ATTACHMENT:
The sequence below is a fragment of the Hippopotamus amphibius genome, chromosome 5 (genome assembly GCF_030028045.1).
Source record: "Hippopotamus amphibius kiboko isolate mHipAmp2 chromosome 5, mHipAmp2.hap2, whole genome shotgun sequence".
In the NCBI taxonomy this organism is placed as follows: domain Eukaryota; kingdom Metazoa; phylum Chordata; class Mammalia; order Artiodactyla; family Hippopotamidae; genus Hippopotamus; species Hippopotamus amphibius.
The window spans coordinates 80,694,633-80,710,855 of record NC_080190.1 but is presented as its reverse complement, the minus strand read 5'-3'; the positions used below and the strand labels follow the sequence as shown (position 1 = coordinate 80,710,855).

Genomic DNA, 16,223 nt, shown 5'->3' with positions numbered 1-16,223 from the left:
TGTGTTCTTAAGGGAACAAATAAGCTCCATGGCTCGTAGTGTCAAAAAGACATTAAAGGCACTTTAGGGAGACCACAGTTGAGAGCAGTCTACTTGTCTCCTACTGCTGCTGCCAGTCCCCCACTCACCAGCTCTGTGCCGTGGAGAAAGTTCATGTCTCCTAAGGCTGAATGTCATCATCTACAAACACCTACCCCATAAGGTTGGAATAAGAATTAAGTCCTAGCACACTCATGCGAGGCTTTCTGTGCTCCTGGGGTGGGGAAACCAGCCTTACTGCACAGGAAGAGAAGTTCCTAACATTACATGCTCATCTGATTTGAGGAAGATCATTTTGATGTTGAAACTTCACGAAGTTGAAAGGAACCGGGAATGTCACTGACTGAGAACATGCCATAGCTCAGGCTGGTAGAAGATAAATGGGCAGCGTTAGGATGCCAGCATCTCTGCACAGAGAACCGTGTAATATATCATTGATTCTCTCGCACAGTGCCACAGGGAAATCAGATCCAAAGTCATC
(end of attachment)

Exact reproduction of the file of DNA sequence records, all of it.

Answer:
The sequence below is a fragment of the Hippopotamus amphibius genome, chromosome 5 (genome assembly GCF_030028045.1).
Source record: "Hippopotamus amphibius kiboko isolate mHipAmp2 chromosome 5, mHipAmp2.hap2, whole genome shotgun sequence".
In the NCBI taxonomy this organism is placed as follows: domain Eukaryota; kingdom Metazoa; phylum Chordata; class Mammalia; order Artiodactyla; family Hippopotamidae; genus Hippopotamus; species Hippopotamus amphibius.
The window spans coordinates 80,694,633-80,710,855 of record NC_080190.1 but is presented as its reverse complement, the minus strand read 5'-3'; the positions used below and the strand labels follow the sequence as shown (position 1 = coordinate 80,710,855).

Genomic DNA, 16,223 nt, shown 5'->3' with positions numbered 1-16,223 from the left:
TGTGTTCTTAAGGGAACAAATAAGCTCCATGGCTCGTAGTGTCAAAAAGACATTAAAGGCACTTTAGGGAGACCACAGTTGAGAGCAGTCTACTTGTCTCCTACTGCTGCTGCCAGTCCCCCACTCACCAGCTCTGTGCCGTGGAGAAAGTTCATGTCTCCTAAGGCTGAATGTCATCATCTACAAACACCTACCCCATAAGGTTGGAATAAGAATTAAGTCCTAGCACACTCATGCGAGGCTTTCTGTGCTCCTGGGGTGGGGAAACCAGCCTTACTGCACAGGAAGAGAAGTTCCTAACATTACATGCTCATCTGATTTGAGGAAGATCATTTTGATGTTGAAACTTCACGAAGTTGAAAGGAACCGGGAATGTCACTGACTGAGAACATGCCATAGCTCAGGCTGGTAGAAGATAAATGGGCAGCGTTAGGATGCCAGCATCTCTGCACAGAGAACCGTGTAATATATCATTGATTCTCTCGCACAGTGCCACAGGGAAATCAGATCCAAAGTCATC